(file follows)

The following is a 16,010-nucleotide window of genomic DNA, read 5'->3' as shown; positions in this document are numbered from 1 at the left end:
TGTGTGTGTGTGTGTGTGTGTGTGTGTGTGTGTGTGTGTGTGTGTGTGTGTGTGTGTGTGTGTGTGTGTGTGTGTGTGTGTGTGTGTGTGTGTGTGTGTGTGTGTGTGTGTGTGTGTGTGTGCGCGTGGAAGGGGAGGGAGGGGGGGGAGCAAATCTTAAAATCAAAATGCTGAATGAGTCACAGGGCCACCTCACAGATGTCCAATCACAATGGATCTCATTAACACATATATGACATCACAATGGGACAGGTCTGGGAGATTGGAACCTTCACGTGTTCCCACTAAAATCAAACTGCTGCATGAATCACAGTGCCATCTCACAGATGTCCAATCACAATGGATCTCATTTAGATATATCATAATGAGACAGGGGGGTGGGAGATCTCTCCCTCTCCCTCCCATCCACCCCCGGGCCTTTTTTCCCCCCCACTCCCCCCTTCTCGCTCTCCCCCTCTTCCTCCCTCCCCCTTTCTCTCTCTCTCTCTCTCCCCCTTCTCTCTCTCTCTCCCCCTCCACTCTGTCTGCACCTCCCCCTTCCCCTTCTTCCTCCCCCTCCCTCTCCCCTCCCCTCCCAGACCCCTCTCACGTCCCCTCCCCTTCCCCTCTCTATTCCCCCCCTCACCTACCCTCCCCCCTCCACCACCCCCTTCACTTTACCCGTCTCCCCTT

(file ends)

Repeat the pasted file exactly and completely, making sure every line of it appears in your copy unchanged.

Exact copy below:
The following is a 16,010-nucleotide window of genomic DNA, read 5'->3' as shown; positions in this document are numbered from 1 at the left end:
TGTGTGTGTGTGTGTGTGTGTGTGTGTGTGTGTGTGTGTGTGTGTGTGTGTGTGTGTGTGTGTGTGTGTGTGTGTGTGTGTGTGTGTGTGTGTGTGTGTGTGTGTGTGTGTGTGTGTGTGTGCGCGTGGAAGGGGAGGGAGGGGGGGGAGCAAATCTTAAAATCAAAATGCTGAATGAGTCACAGGGCCACCTCACAGATGTCCAATCACAATGGATCTCATTAACACATATATGACATCACAATGGGACAGGTCTGGGAGATTGGAACCTTCACGTGTTCCCACTAAAATCAAACTGCTGCATGAATCACAGTGCCATCTCACAGATGTCCAATCACAATGGATCTCATTTAGATATATCATAATGAGACAGGGGGGTGGGAGATCTCTCCCTCTCCCTCCCATCCACCCCCGGGCCTTTTTTCCCCCCCACTCCCCCCTTCTCGCTCTCCCCCTCTTCCTCCCTCCCCCTTTCTCTCTCTCTCTCTCTCCCCCTTCTCTCTCTCTCTCCCCCTCCACTCTGTCTGCACCTCCCCCTTCCCCTTCTTCCTCCCCCTCCCTCTCCCCTCCCCTCCCAGACCCCTCTCACGTCCCCTCCCCTTCCCCTCTCTATTCCCCCCCTCACCTACCCTCCCCCCTCCACCACCCCCTTCACTTTACCCGTCTCCCCTT